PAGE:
Home » Grasses invading a sub-Antarctic Island respond to rising temperatures, at a cost

Grasses invading a sub-Antarctic Island respond to rising temperatures, at a cost

Changing temperatures on Marion Island will remove restraints holding back invasive grasses.

Grasses invading the sub-Antarctic Marion Island are adapting better to rising temperatures. A team of South African researchers have found that the invasive species have greater plasticity, meaning they can change to cope with the warmer climate brought by global warming. However, this plasticity has a cost, the same species lose chilling tolerance.

The study took place on Marion Island 290 km2 of land a thousand miles south-east of South Africa. While 46 degrees south may not seem extreme, the island lies in the Roaring Forties. Any day of the year could bring snow, so the island is more tundra than temperate in climate. Being able to thrive in such conditions needs a special set of traits, and this was fine. But the native plants are now running into trouble.

“Surviving in cold terrestrial environments such as those of the sub-Antarctic requires a suite of traits, morphological and physiological, that confer stress tolerance. The selection of stress tolerance traits can limit phenotypic plasticity and the ability to survive and compete under conditions of changing climate,” write Brad Ripley and colleagues. The very traits that have enabled plants to survive in the Roaring Forties, have left them susceptible to competition from new arrivals.

Ripley and colleagues investigated what the situation facing the plants was by measuring measuring the photosynthetic response to warming, chilling tolerance and specific leaf area (SLA) of Pooid grasses.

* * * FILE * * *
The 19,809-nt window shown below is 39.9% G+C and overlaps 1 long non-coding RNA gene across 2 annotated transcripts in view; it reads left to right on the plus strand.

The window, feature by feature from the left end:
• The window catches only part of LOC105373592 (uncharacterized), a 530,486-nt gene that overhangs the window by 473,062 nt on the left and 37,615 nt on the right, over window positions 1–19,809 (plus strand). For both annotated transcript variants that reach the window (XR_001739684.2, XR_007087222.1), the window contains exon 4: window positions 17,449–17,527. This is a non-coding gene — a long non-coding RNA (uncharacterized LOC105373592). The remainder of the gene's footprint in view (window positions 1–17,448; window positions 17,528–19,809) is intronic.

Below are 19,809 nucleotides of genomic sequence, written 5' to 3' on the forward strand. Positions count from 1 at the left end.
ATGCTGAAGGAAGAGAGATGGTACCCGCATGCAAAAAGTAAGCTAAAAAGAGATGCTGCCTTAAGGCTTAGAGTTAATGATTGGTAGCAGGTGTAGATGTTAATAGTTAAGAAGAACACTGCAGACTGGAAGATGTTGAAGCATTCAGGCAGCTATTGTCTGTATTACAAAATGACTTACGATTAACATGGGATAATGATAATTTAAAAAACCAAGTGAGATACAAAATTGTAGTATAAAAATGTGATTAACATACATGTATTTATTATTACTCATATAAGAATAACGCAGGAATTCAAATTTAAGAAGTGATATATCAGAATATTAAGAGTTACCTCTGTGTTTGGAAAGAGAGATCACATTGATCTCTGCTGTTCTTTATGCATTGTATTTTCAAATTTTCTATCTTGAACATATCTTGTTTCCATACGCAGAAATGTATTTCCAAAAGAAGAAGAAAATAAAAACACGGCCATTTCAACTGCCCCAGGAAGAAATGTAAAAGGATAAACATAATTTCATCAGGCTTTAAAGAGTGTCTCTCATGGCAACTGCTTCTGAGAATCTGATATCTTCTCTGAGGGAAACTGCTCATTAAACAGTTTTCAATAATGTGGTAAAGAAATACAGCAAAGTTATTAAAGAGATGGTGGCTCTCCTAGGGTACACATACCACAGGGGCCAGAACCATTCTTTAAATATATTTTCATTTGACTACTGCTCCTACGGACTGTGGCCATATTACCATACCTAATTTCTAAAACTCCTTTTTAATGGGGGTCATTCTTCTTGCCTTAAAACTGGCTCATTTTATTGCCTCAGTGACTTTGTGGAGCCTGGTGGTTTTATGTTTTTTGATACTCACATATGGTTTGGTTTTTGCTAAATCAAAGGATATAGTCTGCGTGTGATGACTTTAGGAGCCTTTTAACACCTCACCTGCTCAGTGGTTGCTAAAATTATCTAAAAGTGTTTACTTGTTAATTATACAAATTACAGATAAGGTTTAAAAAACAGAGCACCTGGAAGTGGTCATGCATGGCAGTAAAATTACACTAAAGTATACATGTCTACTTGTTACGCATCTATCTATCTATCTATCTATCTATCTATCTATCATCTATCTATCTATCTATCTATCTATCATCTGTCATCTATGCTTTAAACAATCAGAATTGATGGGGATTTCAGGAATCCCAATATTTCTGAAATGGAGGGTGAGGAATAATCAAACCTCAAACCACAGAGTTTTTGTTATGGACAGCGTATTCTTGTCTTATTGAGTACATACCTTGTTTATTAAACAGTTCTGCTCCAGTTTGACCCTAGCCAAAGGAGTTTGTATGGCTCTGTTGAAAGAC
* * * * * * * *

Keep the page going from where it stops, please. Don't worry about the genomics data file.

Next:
“The invasive species responded to warm temperatures irrespective of acclimation, while the non-spreading species did not. The ability to respond immediately to warm temperatures suggests a greater phenotypic plasticity, which would be advantageous under climatic conditions where warm episodes are sporadic and not sustained over long periods (several days),” said the authors.

The downside for the invasive species is they lack the tolerance for chilling that the native species have developed. But this might be less of a problem for them in coming years.

“The recent warming with increased daily maxima and minima, and the concomitant decrease in the frequency of chilling events, appears to have decreased the need for chilling tolerance while giving an advantage to invasive species that are chilling sensitive, but have higher productivity and are able to respond to warming without acclimation.”

The results show that species from warmer climates could become invasive in the sub-Antarctic with climate change. As a lot of animal life either eats, or builds its life in these grasses, such a change could have impacts up the food pyramid and impact the whole ecosystem.

Fi Gennu

Fi Gennu is a pen-name used for tracking certain posts on the blog. Often they're posts produced with the aid of Hemingway. It's almost certain that Alun Salt either wrote or edited this post.

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